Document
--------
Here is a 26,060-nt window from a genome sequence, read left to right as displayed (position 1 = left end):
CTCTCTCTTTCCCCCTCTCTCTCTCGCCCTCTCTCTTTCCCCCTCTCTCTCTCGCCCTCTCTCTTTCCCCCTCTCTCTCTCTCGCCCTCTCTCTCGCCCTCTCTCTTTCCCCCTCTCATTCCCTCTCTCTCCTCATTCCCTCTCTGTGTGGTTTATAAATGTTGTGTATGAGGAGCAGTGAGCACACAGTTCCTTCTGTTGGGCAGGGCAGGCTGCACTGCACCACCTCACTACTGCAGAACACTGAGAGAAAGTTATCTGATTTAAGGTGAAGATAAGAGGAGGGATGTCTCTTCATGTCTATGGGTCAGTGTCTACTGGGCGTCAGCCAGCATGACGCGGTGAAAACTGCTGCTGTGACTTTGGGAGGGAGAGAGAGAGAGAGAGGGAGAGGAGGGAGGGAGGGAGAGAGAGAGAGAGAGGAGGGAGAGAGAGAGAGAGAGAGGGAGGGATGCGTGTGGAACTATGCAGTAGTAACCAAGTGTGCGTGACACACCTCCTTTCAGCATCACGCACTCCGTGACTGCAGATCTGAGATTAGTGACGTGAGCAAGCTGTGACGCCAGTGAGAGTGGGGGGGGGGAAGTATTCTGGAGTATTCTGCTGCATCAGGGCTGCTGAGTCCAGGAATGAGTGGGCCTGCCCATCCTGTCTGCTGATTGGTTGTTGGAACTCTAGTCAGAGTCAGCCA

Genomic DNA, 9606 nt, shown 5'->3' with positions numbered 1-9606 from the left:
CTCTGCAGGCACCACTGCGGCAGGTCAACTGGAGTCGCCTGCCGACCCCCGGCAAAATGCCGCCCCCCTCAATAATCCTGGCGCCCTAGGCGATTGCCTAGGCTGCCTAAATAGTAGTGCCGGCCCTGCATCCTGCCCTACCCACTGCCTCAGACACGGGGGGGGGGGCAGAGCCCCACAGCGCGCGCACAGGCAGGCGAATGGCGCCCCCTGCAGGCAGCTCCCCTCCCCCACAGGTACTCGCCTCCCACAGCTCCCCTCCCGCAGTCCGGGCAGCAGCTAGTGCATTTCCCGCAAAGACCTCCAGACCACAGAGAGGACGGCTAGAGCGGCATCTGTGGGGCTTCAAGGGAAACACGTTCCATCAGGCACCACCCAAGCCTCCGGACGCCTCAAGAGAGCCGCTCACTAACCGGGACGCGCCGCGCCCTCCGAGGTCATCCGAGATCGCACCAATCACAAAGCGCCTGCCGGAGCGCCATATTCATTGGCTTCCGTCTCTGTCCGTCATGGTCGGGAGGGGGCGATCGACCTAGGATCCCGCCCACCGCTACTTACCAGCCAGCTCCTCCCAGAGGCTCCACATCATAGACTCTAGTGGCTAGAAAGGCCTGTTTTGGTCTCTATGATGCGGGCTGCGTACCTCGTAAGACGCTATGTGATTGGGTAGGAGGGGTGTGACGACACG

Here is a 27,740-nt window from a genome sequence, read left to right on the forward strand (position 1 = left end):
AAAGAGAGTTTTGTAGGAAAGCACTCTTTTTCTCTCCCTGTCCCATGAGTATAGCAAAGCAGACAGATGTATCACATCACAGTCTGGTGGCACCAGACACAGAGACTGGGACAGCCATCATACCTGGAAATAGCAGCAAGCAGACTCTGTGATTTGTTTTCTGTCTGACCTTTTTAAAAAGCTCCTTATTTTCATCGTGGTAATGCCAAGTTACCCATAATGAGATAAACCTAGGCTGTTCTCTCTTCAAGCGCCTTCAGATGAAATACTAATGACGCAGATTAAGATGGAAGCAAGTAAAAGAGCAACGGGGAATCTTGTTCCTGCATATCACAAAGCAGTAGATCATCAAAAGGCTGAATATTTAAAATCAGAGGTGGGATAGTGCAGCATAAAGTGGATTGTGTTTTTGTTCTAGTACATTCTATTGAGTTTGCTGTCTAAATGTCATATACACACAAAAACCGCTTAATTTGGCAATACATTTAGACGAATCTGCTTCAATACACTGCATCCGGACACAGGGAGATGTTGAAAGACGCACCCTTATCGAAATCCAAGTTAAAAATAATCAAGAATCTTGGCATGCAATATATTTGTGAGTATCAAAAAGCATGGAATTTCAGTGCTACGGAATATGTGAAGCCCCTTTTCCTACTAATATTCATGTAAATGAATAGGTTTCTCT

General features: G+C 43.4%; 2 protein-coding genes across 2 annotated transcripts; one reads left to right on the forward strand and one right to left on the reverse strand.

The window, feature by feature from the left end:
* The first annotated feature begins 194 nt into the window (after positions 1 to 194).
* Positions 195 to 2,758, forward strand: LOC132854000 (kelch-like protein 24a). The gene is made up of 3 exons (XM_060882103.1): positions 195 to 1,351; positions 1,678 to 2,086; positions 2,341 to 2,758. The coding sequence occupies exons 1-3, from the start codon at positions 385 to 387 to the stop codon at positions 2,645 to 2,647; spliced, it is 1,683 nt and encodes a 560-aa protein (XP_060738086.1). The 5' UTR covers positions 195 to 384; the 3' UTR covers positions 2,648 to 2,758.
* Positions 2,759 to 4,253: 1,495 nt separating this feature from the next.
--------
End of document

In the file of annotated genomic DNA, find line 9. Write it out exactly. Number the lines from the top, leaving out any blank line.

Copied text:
* The first annotated feature begins 194 nt into the window (after positions 1 to 194).